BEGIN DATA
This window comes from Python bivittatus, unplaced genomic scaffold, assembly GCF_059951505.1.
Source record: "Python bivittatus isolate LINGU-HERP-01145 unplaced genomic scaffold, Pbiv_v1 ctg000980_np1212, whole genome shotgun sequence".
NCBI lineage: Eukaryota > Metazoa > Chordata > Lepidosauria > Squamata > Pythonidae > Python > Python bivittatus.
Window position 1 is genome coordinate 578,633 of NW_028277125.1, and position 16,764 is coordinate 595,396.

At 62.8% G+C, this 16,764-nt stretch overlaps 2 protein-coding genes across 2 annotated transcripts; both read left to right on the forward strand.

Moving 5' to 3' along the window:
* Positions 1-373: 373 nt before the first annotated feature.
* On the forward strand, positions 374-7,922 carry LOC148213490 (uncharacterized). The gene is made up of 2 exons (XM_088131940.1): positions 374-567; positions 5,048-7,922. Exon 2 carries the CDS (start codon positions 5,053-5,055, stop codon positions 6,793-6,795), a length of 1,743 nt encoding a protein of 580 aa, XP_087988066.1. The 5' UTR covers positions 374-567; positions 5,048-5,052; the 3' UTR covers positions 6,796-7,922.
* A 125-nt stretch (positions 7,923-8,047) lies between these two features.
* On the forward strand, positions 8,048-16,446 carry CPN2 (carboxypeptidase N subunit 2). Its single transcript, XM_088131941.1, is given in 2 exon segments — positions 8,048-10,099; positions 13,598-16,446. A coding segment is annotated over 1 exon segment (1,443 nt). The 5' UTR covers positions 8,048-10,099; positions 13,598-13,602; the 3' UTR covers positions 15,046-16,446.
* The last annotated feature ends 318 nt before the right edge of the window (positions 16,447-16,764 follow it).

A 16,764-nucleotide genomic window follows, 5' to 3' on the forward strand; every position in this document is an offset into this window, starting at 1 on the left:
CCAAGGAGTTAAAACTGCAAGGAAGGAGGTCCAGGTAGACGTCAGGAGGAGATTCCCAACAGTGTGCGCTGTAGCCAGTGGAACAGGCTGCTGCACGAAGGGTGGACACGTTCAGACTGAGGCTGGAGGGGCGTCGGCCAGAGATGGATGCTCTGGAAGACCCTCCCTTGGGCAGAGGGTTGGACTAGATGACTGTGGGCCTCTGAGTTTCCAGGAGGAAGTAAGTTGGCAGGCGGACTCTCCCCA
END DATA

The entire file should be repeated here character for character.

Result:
This window comes from Python bivittatus, unplaced genomic scaffold, assembly GCF_059951505.1.
Source record: "Python bivittatus isolate LINGU-HERP-01145 unplaced genomic scaffold, Pbiv_v1 ctg000980_np1212, whole genome shotgun sequence".
NCBI lineage: Eukaryota > Metazoa > Chordata > Lepidosauria > Squamata > Pythonidae > Python > Python bivittatus.
Window position 1 is genome coordinate 578,633 of NW_028277125.1, and position 16,764 is coordinate 595,396.

At 62.8% G+C, this 16,764-nt stretch overlaps 2 protein-coding genes across 2 annotated transcripts; both read left to right on the forward strand.

Moving 5' to 3' along the window:
* Positions 1-373: 373 nt before the first annotated feature.
* On the forward strand, positions 374-7,922 carry LOC148213490 (uncharacterized). The gene is made up of 2 exons (XM_088131940.1): positions 374-567; positions 5,048-7,922. Exon 2 carries the CDS (start codon positions 5,053-5,055, stop codon positions 6,793-6,795), a length of 1,743 nt encoding a protein of 580 aa, XP_087988066.1. The 5' UTR covers positions 374-567; positions 5,048-5,052; the 3' UTR covers positions 6,796-7,922.
* A 125-nt stretch (positions 7,923-8,047) lies between these two features.
* On the forward strand, positions 8,048-16,446 carry CPN2 (carboxypeptidase N subunit 2). Its single transcript, XM_088131941.1, is given in 2 exon segments — positions 8,048-10,099; positions 13,598-16,446. A coding segment is annotated over 1 exon segment (1,443 nt). The 5' UTR covers positions 8,048-10,099; positions 13,598-13,602; the 3' UTR covers positions 15,046-16,446.
* The last annotated feature ends 318 nt before the right edge of the window (positions 16,447-16,764 follow it).

A 16,764-nucleotide genomic window follows, 5' to 3' on the forward strand; every position in this document is an offset into this window, starting at 1 on the left:
CCAAGGAGTTAAAACTGCAAGGAAGGAGGTCCAGGTAGACGTCAGGAGGAGATTCCCAACAGTGTGCGCTGTAGCCAGTGGAACAGGCTGCTGCACGAAGGGTGGACACGTTCAGACTGAGGCTGGAGGGGCGTCGGCCAGAGATGGATGCTCTGGAAGACCCTCCCTTGGGCAGAGGGTTGGACTAGATGACTGTGGGCCTCTGAGTTTCCAGGAGGAAGTAAGTTGGCAGGCGGACTCTCCCCA